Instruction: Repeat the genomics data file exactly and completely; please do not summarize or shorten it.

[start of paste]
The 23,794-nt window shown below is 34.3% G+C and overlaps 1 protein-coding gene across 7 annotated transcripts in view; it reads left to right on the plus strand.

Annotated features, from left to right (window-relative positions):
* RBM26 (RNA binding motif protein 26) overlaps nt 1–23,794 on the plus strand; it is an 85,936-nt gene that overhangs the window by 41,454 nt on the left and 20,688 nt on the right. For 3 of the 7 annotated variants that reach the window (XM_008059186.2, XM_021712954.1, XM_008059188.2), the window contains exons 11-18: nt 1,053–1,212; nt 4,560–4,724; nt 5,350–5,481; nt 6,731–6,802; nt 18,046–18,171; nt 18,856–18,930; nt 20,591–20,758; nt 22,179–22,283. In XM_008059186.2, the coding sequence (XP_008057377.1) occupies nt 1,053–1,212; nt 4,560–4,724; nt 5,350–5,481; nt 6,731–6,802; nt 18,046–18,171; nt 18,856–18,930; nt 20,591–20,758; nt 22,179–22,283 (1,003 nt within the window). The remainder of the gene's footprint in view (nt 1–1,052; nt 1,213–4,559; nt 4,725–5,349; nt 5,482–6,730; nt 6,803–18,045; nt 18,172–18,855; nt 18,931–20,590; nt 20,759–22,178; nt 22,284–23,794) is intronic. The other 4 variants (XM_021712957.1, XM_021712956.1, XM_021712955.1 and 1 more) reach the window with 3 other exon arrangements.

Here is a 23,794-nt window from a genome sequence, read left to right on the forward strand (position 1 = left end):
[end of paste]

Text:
The 23,794-nt window shown below is 34.3% G+C and overlaps 1 protein-coding gene across 7 annotated transcripts in view; it reads left to right on the plus strand.

Annotated features, from left to right (window-relative positions):
* RBM26 (RNA binding motif protein 26) overlaps nt 1–23,794 on the plus strand; it is an 85,936-nt gene that overhangs the window by 41,454 nt on the left and 20,688 nt on the right. For 3 of the 7 annotated variants that reach the window (XM_008059186.2, XM_021712954.1, XM_008059188.2), the window contains exons 11-18: nt 1,053–1,212; nt 4,560–4,724; nt 5,350–5,481; nt 6,731–6,802; nt 18,046–18,171; nt 18,856–18,930; nt 20,591–20,758; nt 22,179–22,283. In XM_008059186.2, the coding sequence (XP_008057377.1) occupies nt 1,053–1,212; nt 4,560–4,724; nt 5,350–5,481; nt 6,731–6,802; nt 18,046–18,171; nt 18,856–18,930; nt 20,591–20,758; nt 22,179–22,283 (1,003 nt within the window). The remainder of the gene's footprint in view (nt 1–1,052; nt 1,213–4,559; nt 4,725–5,349; nt 5,482–6,730; nt 6,803–18,045; nt 18,172–18,855; nt 18,931–20,590; nt 20,759–22,178; nt 22,284–23,794) is intronic. The other 4 variants (XM_021712957.1, XM_021712956.1, XM_021712955.1 and 1 more) reach the window with 3 other exon arrangements.

Here is a 23,794-nt window from a genome sequence, read left to right on the forward strand (position 1 = left end):